The first year we were married, my wife served as a part-time youth pastor in a sleepy exurb. The town was typical New England: lush grass and immaculate homes in the town square; then down the hill nearer water’s edge, the echo of a working class neighborhood. More modest houses, quaint in their faded shingling, clustered along the riverbank.
My wife’s church was just up from the river. Occasionally I’d get there early and take a quick walk along the water, crossing the bridge just below the local elementary school. More commonly though I’d be running late, so I’d quietly sneak up to the balcony, where the parents with young children sat. It was chaos up there, but the best and most beautiful kind. Kids laughing, kids crying, kids jumping off the pews. The dance of childhood upon the wooden folds of God.
When my wife left Newtown UMC in 2010, it was those children that I remembered most. The youth of Sandy Hook in all their precious glory, all their antsy love and hymn-shrieked din. It breaks my heart that not all those children are still with us. And it breaks further that those who survived will forever wonder how and why we failed them. What happened that their brothers and sisters, their cousins and friends, are no longer here?
I study political violence for a living. At one level such violence is not a mystery. How easily it begets itself, cascading ever downward like water over stone. Poor governance, panicked fear, a spark: suddenly all is stripped bare, our souls strewn about like so much raw earth. Acts that were once unthinkable can come to seem necessary, even sanctified.
But the violence we suffer here, the violence that plagues our homes and churches and schools, is not so straightforward. We are not at war with ourselves. There is no reason it should continue. And yet we willingly endure these killings as if they were acts of God.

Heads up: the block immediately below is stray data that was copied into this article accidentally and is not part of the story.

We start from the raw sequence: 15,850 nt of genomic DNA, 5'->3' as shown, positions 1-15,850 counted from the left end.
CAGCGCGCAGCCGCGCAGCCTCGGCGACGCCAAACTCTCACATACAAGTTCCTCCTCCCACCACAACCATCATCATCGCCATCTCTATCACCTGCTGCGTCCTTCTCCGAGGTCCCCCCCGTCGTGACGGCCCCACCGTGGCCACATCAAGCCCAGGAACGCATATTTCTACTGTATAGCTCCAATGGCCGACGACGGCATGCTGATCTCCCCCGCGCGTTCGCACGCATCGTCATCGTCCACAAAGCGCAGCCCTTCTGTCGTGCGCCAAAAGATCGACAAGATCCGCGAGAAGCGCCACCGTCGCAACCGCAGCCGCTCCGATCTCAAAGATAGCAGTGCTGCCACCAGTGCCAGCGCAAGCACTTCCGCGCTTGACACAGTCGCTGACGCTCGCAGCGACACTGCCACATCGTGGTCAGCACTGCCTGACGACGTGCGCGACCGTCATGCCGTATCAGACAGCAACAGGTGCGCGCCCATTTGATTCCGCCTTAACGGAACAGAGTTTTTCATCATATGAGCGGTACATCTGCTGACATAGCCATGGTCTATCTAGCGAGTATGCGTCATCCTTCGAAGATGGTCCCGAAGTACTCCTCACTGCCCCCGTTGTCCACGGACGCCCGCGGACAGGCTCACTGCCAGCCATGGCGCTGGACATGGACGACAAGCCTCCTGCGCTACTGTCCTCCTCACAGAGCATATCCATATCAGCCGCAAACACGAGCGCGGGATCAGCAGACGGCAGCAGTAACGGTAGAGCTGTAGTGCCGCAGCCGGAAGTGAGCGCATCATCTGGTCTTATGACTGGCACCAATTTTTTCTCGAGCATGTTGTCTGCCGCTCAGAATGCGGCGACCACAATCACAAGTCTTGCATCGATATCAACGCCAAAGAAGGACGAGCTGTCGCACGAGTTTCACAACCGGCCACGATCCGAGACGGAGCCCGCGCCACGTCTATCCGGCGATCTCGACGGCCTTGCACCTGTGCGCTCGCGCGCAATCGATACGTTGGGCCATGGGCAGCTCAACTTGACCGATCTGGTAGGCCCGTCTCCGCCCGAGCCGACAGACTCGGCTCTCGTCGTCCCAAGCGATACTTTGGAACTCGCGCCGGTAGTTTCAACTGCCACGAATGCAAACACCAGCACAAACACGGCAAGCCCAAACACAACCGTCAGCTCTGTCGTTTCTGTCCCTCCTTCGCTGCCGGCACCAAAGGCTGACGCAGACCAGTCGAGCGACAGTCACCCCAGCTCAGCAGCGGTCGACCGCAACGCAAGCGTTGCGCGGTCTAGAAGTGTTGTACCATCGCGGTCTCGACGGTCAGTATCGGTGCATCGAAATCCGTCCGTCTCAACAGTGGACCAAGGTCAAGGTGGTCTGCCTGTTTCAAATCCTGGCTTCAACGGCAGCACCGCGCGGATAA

The cost of that willfulness continues to accrue. In the years since Newtown a former classmate of mine, charismatic as can be, was lost to a gun. Meanwhile, at my university, a student with schizophrenia walked into a gun shop, purchased a firearm, and then returned home. Months later he turned the firearm on his roommates and himself.
When will this madness end? Which family will be next to mourn a daughter or son?
These are pained questions. Yet they are pained not because we have no answers but because we do. We can end this if we wish.
The summer before my wife started working in Sandy Hook, we traveled to Syria on our honeymoon. Atop its worn tells the dance of childhood beat out no less wondrously. In the years since I’ve thought often of the kids we met there. How would I reply if they asked why their futures have been taken from them? Or worse, how would I explain why they alone must be afraid of the sky, with its molten barrels that whistle down in a tumblesong of death?
These questions too are pained. At times the loss and destruction in Syria can feel unbearable in its scale and intensity. But it’s impossible for me to think about Syria without also, in the wake of Newtown, dwelling on our failings nearer to home. In the decade plus since I finished college, the United States has lost as many lives to gunpowder as Syria has in its entire civil war. I’m familiar enough with Aleppo to find that staggering.
The conflict in Syria is not insoluble, though its solution will prove daunting. By contrast, our own brokenness bespeaks a clearer fix. We know how to make our guns safer, just as we have made our cars safer and our drugs safer. And we can change norms around gun use as surely as we changed the norms around smoking. All that is missing is the will.
On Tuesday President Obama will speak a great deal about our broad future, about how best to ensure that the violence of today yields to the peace of tomorrow. As with anyone I have my own hopes about what specifically he ought to propose. But in truth I’m also hoping for something more: that the President might somehow find the voice to lead us past our own blindness.
The morning light is on the horizon yet. May his words lend us the vision to glimpse it.